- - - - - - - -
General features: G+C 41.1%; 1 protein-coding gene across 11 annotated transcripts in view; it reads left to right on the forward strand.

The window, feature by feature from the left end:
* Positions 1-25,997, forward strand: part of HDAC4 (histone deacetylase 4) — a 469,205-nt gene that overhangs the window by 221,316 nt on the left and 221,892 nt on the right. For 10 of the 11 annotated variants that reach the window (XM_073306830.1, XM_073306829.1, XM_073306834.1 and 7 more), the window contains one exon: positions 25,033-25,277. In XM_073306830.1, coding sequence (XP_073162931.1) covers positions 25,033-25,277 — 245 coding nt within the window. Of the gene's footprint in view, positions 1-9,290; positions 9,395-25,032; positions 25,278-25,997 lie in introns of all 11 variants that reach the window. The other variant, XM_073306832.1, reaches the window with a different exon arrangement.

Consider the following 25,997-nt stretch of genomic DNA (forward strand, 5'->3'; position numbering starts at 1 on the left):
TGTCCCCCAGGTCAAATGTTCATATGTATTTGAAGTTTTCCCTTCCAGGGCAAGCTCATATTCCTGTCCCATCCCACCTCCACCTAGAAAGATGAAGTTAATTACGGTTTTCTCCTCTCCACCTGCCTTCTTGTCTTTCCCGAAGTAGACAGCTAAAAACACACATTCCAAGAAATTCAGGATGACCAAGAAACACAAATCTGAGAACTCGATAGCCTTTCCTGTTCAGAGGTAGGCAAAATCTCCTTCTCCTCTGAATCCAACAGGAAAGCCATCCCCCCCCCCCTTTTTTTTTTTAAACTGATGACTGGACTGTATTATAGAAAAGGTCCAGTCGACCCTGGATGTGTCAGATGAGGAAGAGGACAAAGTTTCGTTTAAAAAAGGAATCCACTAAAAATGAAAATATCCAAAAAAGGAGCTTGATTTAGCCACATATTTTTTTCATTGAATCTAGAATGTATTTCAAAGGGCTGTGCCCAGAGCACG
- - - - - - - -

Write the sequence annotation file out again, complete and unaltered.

General features: G+C 41.1%; 1 protein-coding gene across 11 annotated transcripts in view; it reads left to right on the forward strand.

The window, feature by feature from the left end:
* Positions 1-25,997, forward strand: part of HDAC4 (histone deacetylase 4) — a 469,205-nt gene that overhangs the window by 221,316 nt on the left and 221,892 nt on the right. For 10 of the 11 annotated variants that reach the window (XM_073306830.1, XM_073306829.1, XM_073306834.1 and 7 more), the window contains one exon: positions 25,033-25,277. In XM_073306830.1, coding sequence (XP_073162931.1) covers positions 25,033-25,277 — 245 coding nt within the window. Of the gene's footprint in view, positions 1-9,290; positions 9,395-25,032; positions 25,278-25,997 lie in introns of all 11 variants that reach the window. The other variant, XM_073306832.1, reaches the window with a different exon arrangement.

Consider the following 25,997-nt stretch of genomic DNA (forward strand, 5'->3'; position numbering starts at 1 on the left):
TGTCCCCCAGGTCAAATGTTCATATGTATTTGAAGTTTTCCCTTCCAGGGCAAGCTCATATTCCTGTCCCATCCCACCTCCACCTAGAAAGATGAAGTTAATTACGGTTTTCTCCTCTCCACCTGCCTTCTTGTCTTTCCCGAAGTAGACAGCTAAAAACACACATTCCAAGAAATTCAGGATGACCAAGAAACACAAATCTGAGAACTCGATAGCCTTTCCTGTTCAGAGGTAGGCAAAATCTCCTTCTCCTCTGAATCCAACAGGAAAGCCATCCCCCCCCCCCTTTTTTTTTTTAAACTGATGACTGGACTGTATTATAGAAAAGGTCCAGTCGACCCTGGATGTGTCAGATGAGGAAGAGGACAAAGTTTCGTTTAAAAAAGGAATCCACTAAAAATGAAAATATCCAAAAAAGGAGCTTGATTTAGCCACATATTTTTTTCATTGAATCTAGAATGTATTTCAAAGGGCTGTGCCCAGAGCACG